The ripple effect of the program is inspiring. Disenfranchised women in India build a community among themselves, finding long-needed emotional and financial support. They gain strength and influence from their work and incomes, and carve out better lives. Eventually, they pass along resources to other women and teach them to do the same. A family in China benefits from goats they were given, which provide milk they can sell at market. With the extra money, they are able to send their daughter to school. A community destroyed by drought in Tanzania, Africa, rebuilds through the gift of camels and the knowledge of how to leverage those livestock for a better life. In each story, individuals and communities are changed, empowered, and taught to be self-sustaining. They are not given a handout, but a hand up.
Heifer provides educators with numerous resources, curriculum, and opportunities to pass along its lessons of giving and sustainability to students. It maintains destinations in the United States where students can experience what it feels like to be poor in a developing country. http://www.heifer.org/what-you-can-do/school/organize-a-field-trip.html ) Upon arriving for a stay at one of Heifer’s Global Villages, students are assigned to different countries such as Thailand, Guatemala, Uganda, or even a refugee camp. They are each given limited supplies based on their country and must barter with other countries to get everything they need for the night. The refugee students are given nothing and must beg for everything they need, and they cannot speak. Through the experience the students learn a range of skills from leadership, to communication and negotiation, to team building, to cooking and caring for animals. But more importantly they experience a hint of what it means to lack the basic necessities, live in poverty, or live hungry.
For schools who prefer to offer educational experiences in their own classroom, Heifer International offers a number of educational resources for teachers to use. Educators can download lesson plans and activities, plan fundraisers, and order free resources for students at www.readtofeed.org .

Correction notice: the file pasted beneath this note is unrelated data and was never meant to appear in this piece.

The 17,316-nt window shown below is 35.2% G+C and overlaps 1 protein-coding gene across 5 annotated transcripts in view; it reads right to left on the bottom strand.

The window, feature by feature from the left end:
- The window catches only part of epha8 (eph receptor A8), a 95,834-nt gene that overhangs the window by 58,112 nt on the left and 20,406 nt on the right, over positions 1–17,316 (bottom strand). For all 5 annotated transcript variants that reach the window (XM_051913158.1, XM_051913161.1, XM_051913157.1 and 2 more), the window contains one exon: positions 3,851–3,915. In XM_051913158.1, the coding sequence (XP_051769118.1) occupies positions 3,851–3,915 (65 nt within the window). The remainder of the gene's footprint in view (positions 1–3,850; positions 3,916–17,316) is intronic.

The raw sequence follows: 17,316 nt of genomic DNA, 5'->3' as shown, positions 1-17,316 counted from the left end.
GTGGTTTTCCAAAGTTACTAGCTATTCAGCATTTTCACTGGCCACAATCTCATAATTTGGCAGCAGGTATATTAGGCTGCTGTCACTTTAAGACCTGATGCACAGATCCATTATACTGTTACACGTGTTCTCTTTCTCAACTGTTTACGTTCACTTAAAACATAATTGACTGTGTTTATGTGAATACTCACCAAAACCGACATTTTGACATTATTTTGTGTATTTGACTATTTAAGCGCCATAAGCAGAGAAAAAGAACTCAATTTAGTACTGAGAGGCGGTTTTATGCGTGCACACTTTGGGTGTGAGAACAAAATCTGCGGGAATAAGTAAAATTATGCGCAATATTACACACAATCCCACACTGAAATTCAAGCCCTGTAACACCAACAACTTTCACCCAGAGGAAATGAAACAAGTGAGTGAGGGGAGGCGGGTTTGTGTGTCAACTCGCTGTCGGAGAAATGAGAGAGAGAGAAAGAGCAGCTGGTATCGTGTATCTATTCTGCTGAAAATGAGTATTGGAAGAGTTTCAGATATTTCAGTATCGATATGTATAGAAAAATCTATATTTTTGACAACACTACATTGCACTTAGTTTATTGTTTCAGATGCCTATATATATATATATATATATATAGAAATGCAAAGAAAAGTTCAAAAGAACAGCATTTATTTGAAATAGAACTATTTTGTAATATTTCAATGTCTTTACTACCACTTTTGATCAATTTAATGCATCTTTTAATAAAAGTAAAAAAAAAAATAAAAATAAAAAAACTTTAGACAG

It is just these types of experiences that bridge the gap between theory and real world life lessons. Such programs help our students to develop cultural empathy and global competence. Their worldviews are challenged for the better. They learn the importance of “passing on the gift,” and see real ways they can impact and improve their world.
As 21st Century educators we must take the first steps to model collaboration and service to our communities. Partnering with organizations such as Heifer models the importance of collaboration between schools, charities, businesses, governments and more. In the coming era I am convinced that the organizations that will thrive are those that learn to work with others for the greater good. Building on the concept of Gestalt psychology where “the whole is greater than the sum of the parts,” collaboration allows schools to offer greater and more diverse education opportunities.
I encourage you to consider the value and potential of partnerships to create programs that teach sustainability, while providing a global perspective. I firmly believe that the most important work on earth happens every day in our schools. It is critical for us to help our students develop an understanding of world issues and an attitude of service for those in need so they can be instruments of change.